Remember those old “Maytag Repairman” commercials?
For those too young to remember, the premise of the commercials was that Maytag appliances — washing machines and the like — were SO reliable, the Maytag Repairman was the least busy guy in town.
They even called him, “Ol’ Lonely.”
“At ease men!” he told some young Maytag recruits in one of the spots. “Now, you men have all volunteered to be Maytag Repairmen and so I’m gonna give it to you straight. Maytag washers and dryers are built to last. That makes the Maytag Repairman the loneliest guy in town.”
It got me thinking. Who’s the modern-day Maytag Repairman?
It’s gotta be a deputy DA in District Attorney George Gascón’s office, right?
I mean, with all of Gascón’s directives and decrees about crimes he won’t allow to be prosecuted anymore, and prohibiting his deputies from attending parole hearings to protect victims’ rights, what does a typical day look like for a deputy “prosecutor,” which I know is in danger of becoming a misnomer under Gascón?
Could the daily diary look something like this?
8 a.m.: Get to work early. Bring bagels to symbolize the number of convictions we’ll seek today. (Get it?? A bagel looks like a zero! Dark humor is the BEST!)
9 a.m.: Go online to order 50 “Monopoly” board games so we can get those extra “Get Out of Jail Free” cards. (50 Chance + 50 Community Chest = 100)
10 a.m.: Court appearance on latest motion for dismissal. Asking judge to let felony defendant go with a promise to “be better.” Defense attorney looks confused…
11 a.m.: Back to the office, log on to Amazon to order more ink for the “Decline to Prosecute” rubber stamp. Thank God for Amazon Prime, it gets here FAST.
12 noon: Lunch. Sushi and deep thoughts about my life. Sigh.
1:30 p.m.: Back to the office. Set up Nerf basketball hoop over waste basket, which is full of cases we’ve tossed out. Note to self: Call custodial staff, ask for larger waste basket.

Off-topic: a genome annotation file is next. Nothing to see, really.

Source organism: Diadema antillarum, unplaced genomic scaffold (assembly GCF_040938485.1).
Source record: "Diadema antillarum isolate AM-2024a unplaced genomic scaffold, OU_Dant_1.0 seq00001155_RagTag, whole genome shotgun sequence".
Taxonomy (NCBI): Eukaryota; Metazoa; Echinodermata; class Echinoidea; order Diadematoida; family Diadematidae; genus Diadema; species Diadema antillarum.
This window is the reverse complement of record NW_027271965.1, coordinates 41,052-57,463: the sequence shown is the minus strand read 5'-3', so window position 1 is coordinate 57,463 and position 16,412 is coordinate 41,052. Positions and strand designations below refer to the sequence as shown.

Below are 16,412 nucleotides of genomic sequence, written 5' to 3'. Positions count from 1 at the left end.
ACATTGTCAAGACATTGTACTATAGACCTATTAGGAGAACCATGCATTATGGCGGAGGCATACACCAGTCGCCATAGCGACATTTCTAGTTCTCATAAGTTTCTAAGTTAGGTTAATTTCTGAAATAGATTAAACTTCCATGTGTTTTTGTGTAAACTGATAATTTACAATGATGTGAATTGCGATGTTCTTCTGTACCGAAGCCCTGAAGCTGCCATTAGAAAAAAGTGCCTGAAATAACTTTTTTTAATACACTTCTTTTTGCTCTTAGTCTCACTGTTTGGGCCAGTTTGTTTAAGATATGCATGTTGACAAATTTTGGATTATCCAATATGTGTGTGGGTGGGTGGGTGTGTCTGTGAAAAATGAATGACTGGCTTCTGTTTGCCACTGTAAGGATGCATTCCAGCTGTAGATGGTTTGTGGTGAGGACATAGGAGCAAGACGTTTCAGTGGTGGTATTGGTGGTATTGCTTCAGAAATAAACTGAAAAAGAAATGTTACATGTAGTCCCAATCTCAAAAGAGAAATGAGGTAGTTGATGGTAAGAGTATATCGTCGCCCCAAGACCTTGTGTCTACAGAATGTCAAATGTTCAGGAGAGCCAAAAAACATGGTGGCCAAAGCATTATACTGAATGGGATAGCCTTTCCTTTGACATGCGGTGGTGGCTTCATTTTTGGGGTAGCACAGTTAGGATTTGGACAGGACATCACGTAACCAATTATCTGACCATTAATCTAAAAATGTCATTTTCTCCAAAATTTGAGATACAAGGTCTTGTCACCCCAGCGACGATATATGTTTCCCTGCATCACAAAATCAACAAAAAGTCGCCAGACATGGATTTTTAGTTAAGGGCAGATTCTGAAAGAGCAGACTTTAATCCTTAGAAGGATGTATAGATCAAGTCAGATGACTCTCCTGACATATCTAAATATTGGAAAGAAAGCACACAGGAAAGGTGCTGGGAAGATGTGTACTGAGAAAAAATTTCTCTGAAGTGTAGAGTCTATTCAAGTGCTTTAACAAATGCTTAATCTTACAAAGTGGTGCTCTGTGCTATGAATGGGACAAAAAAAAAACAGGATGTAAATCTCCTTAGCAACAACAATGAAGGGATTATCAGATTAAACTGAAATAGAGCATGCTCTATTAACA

2 p.m.: Brush up resume. Wonder if I can get away with omitting “L.A. County District Attorney’s Office” on employment history. How would I explain the gap? “Joined the Peace Corps for mid-career break”?
2:30 p.m.: Tackle backlog of cases in which we are seeking sentence reductions. This is where the real work actually begins….
2:45 p.m.: Afternoon break. Wonder why all my cop friends won’t talk to me anymore.
3 p.m.: Answer phone call. Crime victim looking for help. Log it as, “Wrong number,” because I know doing anything else will be… problematic.
3:15 p.m.: More sentence reductions. There’s a stack of files. Won’t hit them all today.
4:30 p.m.: George called. Said something about me being “too aggressive.” Replied, “Yes sir.” Took another look at resume and logged into jobs.com.
4:45 p.m.: Social media. Take anti-depressant.
5 p.m.: What else? Sentence reduction files. Wow, there are a lot of these.
6 p.m.: Already ran out of ink for the “Decline to Prosecute” rubber stamp. Order more and call it a night. Try to avoid the “bad parts” of town on drive home, knowing there are more “bad parts” now.
None of this, of course, is meant to demean any of the hard-working men and women of the District Attorney’s Office — of course I KNOW this isn’t how they REALLY spend their days.
But the fact is, under Gascón, the DA’s office spends a lot less time and energy doing things like putting bad guys in jail, or protecting the public from dangerous people. The deputy DA’s are stuck. It’s not their fault that their boss is a soft-on-crime “reformer” who cares more about criminals than crime victims.
To all those deputy DA’s who really care about public safety, you have my sympathy. But, you will have to forgive the new nickname:
Tim Whyte is the editor of The Signal.